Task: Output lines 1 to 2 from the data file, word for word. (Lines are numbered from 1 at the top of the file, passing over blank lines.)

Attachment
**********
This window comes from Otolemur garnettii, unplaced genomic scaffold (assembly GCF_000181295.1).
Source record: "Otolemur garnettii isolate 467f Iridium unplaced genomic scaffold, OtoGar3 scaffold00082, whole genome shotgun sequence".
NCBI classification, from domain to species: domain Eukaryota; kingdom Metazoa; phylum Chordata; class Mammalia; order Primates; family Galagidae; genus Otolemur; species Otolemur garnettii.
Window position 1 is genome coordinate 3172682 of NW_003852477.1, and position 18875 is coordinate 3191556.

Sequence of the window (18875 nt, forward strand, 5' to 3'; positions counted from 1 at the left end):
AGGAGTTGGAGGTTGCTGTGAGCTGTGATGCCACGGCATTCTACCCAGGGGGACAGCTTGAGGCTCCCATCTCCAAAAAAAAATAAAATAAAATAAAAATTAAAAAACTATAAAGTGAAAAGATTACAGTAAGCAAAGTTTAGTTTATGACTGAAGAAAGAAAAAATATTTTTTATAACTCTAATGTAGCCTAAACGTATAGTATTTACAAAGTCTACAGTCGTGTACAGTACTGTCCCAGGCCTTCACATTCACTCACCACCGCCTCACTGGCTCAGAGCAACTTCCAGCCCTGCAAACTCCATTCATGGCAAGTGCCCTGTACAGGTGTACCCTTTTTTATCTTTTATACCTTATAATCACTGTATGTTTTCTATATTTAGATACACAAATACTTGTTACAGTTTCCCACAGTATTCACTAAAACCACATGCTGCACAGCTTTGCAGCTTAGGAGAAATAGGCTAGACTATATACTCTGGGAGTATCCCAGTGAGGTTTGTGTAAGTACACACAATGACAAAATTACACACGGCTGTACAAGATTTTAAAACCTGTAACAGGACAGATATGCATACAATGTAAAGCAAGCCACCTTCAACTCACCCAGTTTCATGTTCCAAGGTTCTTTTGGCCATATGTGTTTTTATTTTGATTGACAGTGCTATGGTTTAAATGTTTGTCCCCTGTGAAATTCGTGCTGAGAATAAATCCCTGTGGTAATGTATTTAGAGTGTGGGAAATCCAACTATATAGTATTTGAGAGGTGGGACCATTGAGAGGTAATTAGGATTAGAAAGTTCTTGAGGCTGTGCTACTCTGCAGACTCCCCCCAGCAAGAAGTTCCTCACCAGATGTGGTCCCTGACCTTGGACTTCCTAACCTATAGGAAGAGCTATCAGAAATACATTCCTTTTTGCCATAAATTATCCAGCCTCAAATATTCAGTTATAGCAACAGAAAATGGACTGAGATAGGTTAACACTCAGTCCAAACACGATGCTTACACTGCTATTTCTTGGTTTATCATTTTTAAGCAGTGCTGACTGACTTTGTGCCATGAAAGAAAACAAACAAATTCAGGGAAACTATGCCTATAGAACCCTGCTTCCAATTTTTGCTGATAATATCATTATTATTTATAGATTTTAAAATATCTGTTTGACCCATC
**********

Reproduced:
This window comes from Otolemur garnettii, unplaced genomic scaffold (assembly GCF_000181295.1).
Source record: "Otolemur garnettii isolate 467f Iridium unplaced genomic scaffold, OtoGar3 scaffold00082, whole genome shotgun sequence".